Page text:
“The account of the fall in Genesis 3 uses figurative language, but affirms a primeval event, a deed that took place at the beginning of the history of man. Revelation gives us the certainty of faith that the whole of human history is marked by the original fault freely committed by our first parents.“(Catechism of the Catholic Church, 390)
The revolt against an Infinite Love – God’s love – first gathered momentum in that beautiful garden described in Genesis (a place which at first did not know sin). What happened to our first parents there that might help us understand what is going on in our culture at the present time? It is imperative for us to understand what happened there, so we can fix that inherited defect in ourselves (or at least battle against it).
The Catechism of the Catholic Church tells us what prompted our first parents to disobey God and sin:
“God created man in his image and established him in his friendship. A spiritual creature, man can live this friendship only in free submission to God. The prohibition against eating “of the tree of the knowledge of good and evil” spells this out: “for in the day that you eat of it, you shall die.” The “tree of the knowledge of good and evil” symbolically evokes the insurmountable limits that man, being a creature, must freely recognize and respect with trust. Man is dependent on his Creator, and subject to the laws of creation and to the moral norms that govern the use of freedom” (no. 396).
“Man, tempted by the devil, let his trust in his Creator die in his heart and, abusing his freedom, disobeyed God’s command. This is what man’s first sin consisted of. All subsequent sin would be disobedience toward God and lack of trust in his goodness” (no. 397).
“In that sin man preferred himself to God and by that very act scorned him. He chose himself over and against God, against the requirements of his creaturely status and therefore against his own good. Constituted in a state of holiness, man was destined to be fully “divinized” by God in glory. Seduced by the devil, he wanted to “be like God”, but “without God, before God, and not in accordance with God” (no. 398).
The great theologian, Saint Thomas Aquinas, tells us that man first sinned by the desire to define for himself what is good and what is evil. Saint Thomas says that “man sinned primarily in aiming at a resemblance of God in virtue of which he should be capable of fixing for himself moral good and moral evil” (Summa Theologica, II-II, q.163, a. 2.).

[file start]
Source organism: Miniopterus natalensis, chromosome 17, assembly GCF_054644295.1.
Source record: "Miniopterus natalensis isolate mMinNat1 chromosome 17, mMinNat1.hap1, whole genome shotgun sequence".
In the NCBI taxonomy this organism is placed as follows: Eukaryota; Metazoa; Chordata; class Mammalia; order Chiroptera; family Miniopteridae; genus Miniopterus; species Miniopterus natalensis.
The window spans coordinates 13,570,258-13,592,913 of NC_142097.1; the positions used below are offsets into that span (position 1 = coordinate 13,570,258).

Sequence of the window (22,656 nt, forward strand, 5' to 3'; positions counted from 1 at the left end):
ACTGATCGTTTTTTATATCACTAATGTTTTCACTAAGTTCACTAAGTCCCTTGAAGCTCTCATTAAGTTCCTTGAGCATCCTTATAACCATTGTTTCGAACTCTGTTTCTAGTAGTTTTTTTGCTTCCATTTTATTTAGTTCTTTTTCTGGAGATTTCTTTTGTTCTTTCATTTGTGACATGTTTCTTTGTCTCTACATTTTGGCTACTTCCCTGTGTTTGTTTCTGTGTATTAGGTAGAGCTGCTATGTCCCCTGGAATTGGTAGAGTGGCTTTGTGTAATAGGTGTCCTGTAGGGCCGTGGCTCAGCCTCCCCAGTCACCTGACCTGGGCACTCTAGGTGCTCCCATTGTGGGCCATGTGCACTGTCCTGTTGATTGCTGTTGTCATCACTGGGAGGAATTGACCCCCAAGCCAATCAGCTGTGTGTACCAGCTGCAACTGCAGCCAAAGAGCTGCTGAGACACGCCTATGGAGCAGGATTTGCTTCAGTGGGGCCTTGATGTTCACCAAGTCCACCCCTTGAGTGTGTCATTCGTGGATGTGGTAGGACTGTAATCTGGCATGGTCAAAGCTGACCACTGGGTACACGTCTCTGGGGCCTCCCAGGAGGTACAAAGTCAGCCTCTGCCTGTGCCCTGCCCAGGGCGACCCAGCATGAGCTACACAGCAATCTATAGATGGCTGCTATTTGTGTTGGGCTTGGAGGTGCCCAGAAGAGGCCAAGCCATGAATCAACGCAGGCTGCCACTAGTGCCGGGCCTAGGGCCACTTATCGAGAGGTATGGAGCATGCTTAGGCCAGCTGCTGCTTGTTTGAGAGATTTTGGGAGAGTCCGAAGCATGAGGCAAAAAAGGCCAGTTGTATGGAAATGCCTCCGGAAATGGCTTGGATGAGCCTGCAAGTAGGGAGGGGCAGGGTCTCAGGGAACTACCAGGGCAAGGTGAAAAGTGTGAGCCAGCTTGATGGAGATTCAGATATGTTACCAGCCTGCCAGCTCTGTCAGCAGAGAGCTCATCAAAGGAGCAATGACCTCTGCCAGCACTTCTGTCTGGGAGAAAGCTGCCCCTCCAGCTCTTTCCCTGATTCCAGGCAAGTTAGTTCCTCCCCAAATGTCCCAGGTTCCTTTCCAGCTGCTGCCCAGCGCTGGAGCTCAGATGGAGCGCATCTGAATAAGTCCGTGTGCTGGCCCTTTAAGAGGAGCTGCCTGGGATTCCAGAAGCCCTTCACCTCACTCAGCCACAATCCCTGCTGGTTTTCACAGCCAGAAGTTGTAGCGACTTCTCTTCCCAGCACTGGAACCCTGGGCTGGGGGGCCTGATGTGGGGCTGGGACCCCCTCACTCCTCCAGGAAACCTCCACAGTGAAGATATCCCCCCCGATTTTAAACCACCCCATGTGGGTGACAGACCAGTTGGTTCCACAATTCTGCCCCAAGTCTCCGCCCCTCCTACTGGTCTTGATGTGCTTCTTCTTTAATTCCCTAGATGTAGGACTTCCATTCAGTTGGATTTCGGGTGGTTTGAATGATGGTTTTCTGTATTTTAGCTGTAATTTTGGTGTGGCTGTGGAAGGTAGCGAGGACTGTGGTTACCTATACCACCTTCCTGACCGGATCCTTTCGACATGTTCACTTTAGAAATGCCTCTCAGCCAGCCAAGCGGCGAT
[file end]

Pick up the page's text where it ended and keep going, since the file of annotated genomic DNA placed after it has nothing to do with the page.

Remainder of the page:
Ralph Martin, in one of his talks, mentions that the devil seduced Adam and Eve into “contradicting God,” into believing that what God had said to them was not for their ultimate benefit. “Scripture portrays the tragic consequences of this first disobedience. Adam and Eve immediately lose the grace of original holiness. They become afraid of the God of whom they have conceived a distorted image – that of a God jealous of his prerogatives” (CCC, 399).
“The analysis of sin in its original dimension,” says Saint Pope John Paul II, indicates that, through the influence of the ‘father of lies,’ throughout the history of humanity there will be a constant pressure on man to reject God, even to the point of hating him” (DOMINUM ET VIVIFICANTEM no. 38). Here, then, is the situation we presently face: man is wholly intent on defining good and evil for himself without reference to God (“as if God wasn’t his ultimate happiness”). Vatican II stated, “For without the Creator the creature would disappear…when God is forgotten the creature itself grows unintelligible.” Man has become unintelligible…he no longer has any sense of who he is. G.K. Chesterton sensed this horrible predicament when he said that if you “take away the supernatural (God) what remains is the unnatural.” And what are we seeing right now, with the reemergence of our pagan line of descendants, but a rejection of God making man easy prey to “the malevolent force of sin which…lies in wait in the door of his heart” (Pope John Paul II, The Gospel of Life, no. 8).
Tom Mulcahy, M.A.
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